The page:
21 Jaw-Dropping Photographs Of Life, Magnified

Come and get your zebrafish embryos.

1. A mouse brain.

Thomas Deerinck, National Center for Microscopy and Imaging Research, University of California, San Diego

This cross section shows the cerebellum of a mouse. The cerebellum is the brain’s locomotion control center. Every time you tie your shoelaces or throw a ball, thank your cerebellum.

2. Hair cells that sense sound in your ear.

Henning Horn, Brian Burke and Colin Stewart, Institute of Medical Biology, Agency for Science, Technology, and Research, Singapore

These cells get their name from the hairlike structures that extend from them into the fluid-filled tube of the inner ear. When sound reaches your ear, the hairs bend and the cells convert this movement into signals that are sent to the brain.

3. Blood.

Dennis Kunkel, Dennis Kunkel Microscopy, Inc.

Nearly half of our blood is composed of red blood cells. T cells, shown in orange, are an essential part of the immune system and platelets (green) clump together into clots to stop the bleeding when you get injured.

4. A zebrafish embryo.

Philipp Keller, Bill Lemon, Yinan Wan and Kristin Branson, Janelia Farm Research Campus, Howard Hughes Medical Institute, Ashburn, Va.

This zebrafish embryo is just 22-hours-old. In another 14 hours, all of the major organs will have started to form.

5. A mouse’s eye with different cell types highlighted.

Bryan William Jones and Robert E. Marc, University of Utah

Each colour represents a different type of cell in the retina. There are nearly 70 different types in total.

6. Layers of nerve cells in the retina.

Wei Li, National Eye Institute, National Institutes of Health

This image captures the many layers of nerve cells in the retina. The top layer in green is made up of cells called photoreceptors that convert light into electrical signals to send to the brain.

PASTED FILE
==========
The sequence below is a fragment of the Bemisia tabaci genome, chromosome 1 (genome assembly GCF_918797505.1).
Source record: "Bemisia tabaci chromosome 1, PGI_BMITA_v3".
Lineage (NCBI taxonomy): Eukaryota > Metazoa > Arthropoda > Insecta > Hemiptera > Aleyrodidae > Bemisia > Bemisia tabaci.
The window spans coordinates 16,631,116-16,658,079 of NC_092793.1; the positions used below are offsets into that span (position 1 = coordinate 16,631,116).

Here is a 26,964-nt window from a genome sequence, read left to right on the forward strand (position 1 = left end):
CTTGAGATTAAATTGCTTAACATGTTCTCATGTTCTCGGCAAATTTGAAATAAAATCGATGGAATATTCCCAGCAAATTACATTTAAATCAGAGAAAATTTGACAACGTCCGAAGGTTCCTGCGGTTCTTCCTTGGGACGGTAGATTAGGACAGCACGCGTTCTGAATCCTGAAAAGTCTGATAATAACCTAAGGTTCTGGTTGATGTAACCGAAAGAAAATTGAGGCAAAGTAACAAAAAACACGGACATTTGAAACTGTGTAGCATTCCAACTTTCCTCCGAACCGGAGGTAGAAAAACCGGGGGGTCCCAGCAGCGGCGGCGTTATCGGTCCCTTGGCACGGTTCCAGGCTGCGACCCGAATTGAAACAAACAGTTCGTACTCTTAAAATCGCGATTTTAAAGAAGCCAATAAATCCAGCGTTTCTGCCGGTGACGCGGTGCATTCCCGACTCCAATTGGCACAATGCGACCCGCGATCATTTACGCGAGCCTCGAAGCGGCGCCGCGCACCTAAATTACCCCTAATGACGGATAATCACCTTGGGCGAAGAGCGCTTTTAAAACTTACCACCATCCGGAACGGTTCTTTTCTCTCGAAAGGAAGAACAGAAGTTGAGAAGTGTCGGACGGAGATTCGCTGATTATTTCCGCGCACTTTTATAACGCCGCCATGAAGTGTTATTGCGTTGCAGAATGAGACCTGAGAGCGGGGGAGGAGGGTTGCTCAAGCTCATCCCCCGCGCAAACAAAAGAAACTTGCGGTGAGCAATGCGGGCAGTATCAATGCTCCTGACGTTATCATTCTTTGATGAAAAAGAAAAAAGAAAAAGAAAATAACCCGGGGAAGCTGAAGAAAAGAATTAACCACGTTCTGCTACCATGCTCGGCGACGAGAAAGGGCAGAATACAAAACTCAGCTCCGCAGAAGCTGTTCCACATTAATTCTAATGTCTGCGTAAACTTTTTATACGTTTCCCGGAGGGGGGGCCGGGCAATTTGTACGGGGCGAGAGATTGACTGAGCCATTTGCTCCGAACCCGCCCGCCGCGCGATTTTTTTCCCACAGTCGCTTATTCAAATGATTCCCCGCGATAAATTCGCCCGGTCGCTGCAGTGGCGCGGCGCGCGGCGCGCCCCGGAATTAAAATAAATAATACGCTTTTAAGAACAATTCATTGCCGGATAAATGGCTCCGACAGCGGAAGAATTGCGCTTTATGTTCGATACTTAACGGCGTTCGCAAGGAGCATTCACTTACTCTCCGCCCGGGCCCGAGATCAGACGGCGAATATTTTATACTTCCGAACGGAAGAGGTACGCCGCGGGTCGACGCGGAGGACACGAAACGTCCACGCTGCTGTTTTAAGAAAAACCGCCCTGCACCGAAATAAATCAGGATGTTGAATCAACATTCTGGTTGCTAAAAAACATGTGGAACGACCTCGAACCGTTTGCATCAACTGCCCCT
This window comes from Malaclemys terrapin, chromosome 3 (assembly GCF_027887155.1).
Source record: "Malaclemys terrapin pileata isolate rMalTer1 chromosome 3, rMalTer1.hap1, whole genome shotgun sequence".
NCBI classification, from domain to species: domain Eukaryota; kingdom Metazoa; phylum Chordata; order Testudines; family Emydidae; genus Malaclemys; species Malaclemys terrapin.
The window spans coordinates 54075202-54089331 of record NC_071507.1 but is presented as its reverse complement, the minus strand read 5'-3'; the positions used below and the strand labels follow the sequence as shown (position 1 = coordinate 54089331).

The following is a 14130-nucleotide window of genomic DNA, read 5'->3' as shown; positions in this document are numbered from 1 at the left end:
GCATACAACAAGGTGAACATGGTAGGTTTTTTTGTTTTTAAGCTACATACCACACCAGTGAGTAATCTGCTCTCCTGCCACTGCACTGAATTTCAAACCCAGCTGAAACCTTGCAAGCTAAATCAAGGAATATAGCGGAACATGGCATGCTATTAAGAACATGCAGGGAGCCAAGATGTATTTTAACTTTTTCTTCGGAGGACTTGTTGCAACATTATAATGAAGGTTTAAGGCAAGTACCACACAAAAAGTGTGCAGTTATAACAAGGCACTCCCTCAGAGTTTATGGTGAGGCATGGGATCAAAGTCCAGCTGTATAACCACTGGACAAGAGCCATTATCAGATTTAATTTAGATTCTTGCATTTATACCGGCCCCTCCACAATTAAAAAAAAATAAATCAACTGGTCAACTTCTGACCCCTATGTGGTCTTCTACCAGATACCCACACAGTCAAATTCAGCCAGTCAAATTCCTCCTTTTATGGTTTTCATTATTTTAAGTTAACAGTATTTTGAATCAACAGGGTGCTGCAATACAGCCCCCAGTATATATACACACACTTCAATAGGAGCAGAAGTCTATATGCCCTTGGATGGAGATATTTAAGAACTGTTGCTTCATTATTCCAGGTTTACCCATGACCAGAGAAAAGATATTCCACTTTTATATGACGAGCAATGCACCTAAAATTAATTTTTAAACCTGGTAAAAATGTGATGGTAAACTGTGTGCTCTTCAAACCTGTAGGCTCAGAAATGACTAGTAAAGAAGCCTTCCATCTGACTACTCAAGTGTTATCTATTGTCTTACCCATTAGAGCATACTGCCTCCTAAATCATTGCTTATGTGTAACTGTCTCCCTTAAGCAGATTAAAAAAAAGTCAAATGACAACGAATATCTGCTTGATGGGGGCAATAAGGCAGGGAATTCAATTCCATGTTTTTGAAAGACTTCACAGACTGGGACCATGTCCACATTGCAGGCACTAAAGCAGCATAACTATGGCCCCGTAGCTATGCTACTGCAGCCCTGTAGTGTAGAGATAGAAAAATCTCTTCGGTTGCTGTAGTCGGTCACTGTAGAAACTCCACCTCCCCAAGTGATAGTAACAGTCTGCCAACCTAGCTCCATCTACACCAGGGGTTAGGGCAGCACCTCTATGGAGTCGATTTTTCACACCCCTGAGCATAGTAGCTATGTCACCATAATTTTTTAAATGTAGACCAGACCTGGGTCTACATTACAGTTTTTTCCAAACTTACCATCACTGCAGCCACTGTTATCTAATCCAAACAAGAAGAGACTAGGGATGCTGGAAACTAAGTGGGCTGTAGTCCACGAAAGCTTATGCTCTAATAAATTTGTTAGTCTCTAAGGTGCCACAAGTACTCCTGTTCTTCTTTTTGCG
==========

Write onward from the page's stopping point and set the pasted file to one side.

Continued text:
7. Anthrax bacteria being swallowed by an immune system cell.

Camenzind G. Robinson, Sarah Guilman and Arthur Friedlander, United States Army Medical Research Institute of Infectious Diseases

Multiple anthrax bacteria, in green, are being enveloped by an immune system cell shown in purple.

8. A cell dividing.

Jane Stout, Indiana University, 2012 GE Healthcare Cell Imaging Competition winner

This cell is preparing to divide. Two copies of each chromosome (blue) are lined up next to each other in the center of the cell. Next, protein strands (red) will pull apart these paired chromosomes and drag them to opposite sides of the cell before the cell splits into two daughter cells.

9. Anglerfish ovary.

James E. Hayden, The Wistar Institute, Philadelphia, Pa.

This is a cross-section of an anglerfish’s ovary. Once matured, these eggs will be released in a gelatinous, floating mass.

10. Ebola virus.

Heinz Feldmann, Peter Jahrling, Elizabeth Fischer and Anita Mora, National Institute of Allergy and Infectious Diseases, National Institutes of Health

After multiplying inside a host cell, the stringlike Ebola virus is emerging to infect more cells. Ebola is a rare, often fatal disease that occurs mainly in tropical regions of sub-Saharan Africa.

11. Larvae from a parasitic worm.

Bo Wang and Phillip A. Newmark, University of Illinois at Urbana-Champaign, 2013 FASEB BioArt winner Link to external Web site